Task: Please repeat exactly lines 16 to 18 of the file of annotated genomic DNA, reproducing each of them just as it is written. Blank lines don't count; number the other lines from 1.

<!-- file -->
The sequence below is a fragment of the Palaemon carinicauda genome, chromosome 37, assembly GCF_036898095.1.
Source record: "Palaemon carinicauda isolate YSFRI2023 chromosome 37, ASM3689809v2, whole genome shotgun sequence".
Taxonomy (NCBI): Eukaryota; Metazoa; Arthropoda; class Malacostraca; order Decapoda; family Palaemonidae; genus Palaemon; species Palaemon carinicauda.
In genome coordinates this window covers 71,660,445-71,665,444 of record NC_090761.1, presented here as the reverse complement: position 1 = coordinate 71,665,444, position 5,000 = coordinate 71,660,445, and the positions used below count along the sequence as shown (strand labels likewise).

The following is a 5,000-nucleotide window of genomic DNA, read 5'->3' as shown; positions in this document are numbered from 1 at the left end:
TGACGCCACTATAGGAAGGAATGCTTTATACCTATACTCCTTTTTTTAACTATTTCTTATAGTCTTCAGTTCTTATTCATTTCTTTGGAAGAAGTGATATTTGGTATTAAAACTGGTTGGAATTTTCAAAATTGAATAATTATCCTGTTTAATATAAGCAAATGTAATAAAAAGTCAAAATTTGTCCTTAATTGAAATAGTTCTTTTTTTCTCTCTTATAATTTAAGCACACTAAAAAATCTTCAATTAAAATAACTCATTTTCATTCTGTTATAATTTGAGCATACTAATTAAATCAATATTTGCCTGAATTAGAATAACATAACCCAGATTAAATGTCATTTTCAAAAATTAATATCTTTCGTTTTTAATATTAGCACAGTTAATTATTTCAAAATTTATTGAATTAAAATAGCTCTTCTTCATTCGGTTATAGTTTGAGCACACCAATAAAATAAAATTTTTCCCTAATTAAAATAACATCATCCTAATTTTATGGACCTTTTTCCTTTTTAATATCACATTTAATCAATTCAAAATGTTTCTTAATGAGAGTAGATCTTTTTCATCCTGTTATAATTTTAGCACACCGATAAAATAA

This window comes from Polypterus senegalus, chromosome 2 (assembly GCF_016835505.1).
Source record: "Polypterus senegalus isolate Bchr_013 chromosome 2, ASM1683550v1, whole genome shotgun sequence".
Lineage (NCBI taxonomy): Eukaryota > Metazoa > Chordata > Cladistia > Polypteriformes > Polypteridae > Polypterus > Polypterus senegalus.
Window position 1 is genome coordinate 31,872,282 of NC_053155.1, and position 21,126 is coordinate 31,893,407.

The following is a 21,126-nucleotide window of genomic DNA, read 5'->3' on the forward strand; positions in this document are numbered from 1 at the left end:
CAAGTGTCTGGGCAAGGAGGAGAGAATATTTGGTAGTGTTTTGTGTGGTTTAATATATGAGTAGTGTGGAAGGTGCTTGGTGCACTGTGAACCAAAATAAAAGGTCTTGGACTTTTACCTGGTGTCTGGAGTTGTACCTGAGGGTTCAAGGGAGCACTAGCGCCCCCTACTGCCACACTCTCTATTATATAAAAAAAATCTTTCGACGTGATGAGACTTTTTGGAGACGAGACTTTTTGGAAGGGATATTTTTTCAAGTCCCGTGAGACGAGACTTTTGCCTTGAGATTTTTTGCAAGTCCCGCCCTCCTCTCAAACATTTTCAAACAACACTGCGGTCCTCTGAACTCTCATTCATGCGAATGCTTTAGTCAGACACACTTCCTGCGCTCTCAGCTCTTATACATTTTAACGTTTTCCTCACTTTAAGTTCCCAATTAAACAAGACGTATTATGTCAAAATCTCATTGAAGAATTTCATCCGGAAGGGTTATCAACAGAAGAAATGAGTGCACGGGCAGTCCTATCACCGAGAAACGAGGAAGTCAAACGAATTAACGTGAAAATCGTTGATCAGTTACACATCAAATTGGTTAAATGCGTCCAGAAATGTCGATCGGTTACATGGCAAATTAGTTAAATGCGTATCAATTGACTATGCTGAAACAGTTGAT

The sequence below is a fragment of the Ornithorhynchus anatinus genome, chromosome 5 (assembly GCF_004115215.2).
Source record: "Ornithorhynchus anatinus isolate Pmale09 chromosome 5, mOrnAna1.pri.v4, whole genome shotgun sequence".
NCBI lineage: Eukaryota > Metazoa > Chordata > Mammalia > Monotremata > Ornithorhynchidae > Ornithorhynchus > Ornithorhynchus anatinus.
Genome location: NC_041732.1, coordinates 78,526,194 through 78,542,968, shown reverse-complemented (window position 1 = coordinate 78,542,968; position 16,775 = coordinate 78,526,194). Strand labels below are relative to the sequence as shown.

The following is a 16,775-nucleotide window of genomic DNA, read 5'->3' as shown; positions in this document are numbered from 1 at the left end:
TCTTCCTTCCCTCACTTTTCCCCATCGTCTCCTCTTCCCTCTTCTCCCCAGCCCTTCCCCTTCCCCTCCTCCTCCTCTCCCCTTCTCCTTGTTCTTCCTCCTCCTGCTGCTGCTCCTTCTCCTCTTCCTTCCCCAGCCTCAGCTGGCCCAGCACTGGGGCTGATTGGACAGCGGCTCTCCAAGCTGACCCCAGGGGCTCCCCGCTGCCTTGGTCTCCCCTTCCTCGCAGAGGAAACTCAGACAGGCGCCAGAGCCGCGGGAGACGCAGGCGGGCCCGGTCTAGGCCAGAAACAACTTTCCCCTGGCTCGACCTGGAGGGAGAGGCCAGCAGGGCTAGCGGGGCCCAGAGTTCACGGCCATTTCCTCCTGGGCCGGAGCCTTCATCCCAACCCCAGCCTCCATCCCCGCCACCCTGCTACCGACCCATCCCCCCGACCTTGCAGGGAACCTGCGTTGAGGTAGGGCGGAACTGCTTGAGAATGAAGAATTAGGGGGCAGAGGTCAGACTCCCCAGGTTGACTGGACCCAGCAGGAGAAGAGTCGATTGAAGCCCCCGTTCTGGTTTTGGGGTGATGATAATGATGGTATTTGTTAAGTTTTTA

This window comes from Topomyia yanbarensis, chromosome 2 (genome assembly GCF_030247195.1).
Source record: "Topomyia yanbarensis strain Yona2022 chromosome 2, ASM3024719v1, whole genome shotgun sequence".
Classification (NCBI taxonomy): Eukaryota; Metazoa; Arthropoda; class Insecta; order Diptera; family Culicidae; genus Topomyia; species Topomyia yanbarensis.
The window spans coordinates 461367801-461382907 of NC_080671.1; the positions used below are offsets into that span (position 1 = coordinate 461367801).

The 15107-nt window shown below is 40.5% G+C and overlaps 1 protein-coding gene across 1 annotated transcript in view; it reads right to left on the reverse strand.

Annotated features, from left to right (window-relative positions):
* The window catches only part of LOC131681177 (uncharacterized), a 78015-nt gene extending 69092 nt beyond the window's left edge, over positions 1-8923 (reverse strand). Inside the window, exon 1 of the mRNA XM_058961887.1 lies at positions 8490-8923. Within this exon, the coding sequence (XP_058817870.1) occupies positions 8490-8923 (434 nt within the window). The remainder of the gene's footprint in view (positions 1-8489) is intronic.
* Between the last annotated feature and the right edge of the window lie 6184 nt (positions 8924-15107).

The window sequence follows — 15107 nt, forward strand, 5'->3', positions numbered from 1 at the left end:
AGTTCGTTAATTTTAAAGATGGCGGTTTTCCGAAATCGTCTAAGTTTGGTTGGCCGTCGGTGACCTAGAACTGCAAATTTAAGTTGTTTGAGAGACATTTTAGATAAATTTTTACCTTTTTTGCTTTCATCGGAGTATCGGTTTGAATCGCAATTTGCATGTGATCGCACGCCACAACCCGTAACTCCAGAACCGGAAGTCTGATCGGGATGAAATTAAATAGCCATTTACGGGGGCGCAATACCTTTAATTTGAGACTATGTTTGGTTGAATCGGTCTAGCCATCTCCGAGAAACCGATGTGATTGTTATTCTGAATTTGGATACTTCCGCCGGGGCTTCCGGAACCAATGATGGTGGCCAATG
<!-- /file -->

Genome location: NC_041732.1, coordinates 78,526,194 through 78,542,968, shown reverse-complemented (window position 1 = coordinate 78,542,968; position 16,775 = coordinate 78,526,194). Strand labels below are relative to the sequence as shown.

The following is a 16,775-nucleotide window of genomic DNA, read 5'->3' as shown; positions in this document are numbered from 1 at the left end:
TCTTCCTTCCCTCACTTTTCCCCATCGTCTCCTCTTCCCTCTTCTCCCCAGCCCTTCCCCTTCCCCTCCTCCTCCTCTCCCCTTCTCCTTGTTCTTCCTCCTCCTGCTGCTGCTCCTTCTCCTCTTCCTTCCCCAGCCTCAGCTGGCCCAGCACTGGGGCTGATTGGACAGCGGCTCTCCAAGCTGACCCCAGGGGCTCCCCGCTGCCTTGGTCTCCCCTTCCTCGCAGAGGAAACTCAGACAGGCGCCAGAGCCGCGGGAGACGCAGGCGGGCCCGGTCTAGGCCAGAAACAACTTTCCCCTGGCTCGACCTGGAGGGAGAGGCCAGCAGGGCTAGCGGGGCCCAGAGTTCACGGCCATTTCCTCCTGGGCCGGAGCCTTCATCCCAACCCCAGCCTCCATCCCCGCCACCCTGCTACCGACCCATCCCCCCGACCTTGCAGGGAACCTGCGTTGAGGTAGGGCGGAACTGCTTGAGAATGAAGAATTAGGGGGCAGAGGTCAGACTCCCCAGGTTGACTGGACCCAGCAGGAGAAGAGTCGATTGAAGCCCCCGTTCTGGTTTTGGGGTGATGATAATGATGGTATTTGTTAAGTTTTTA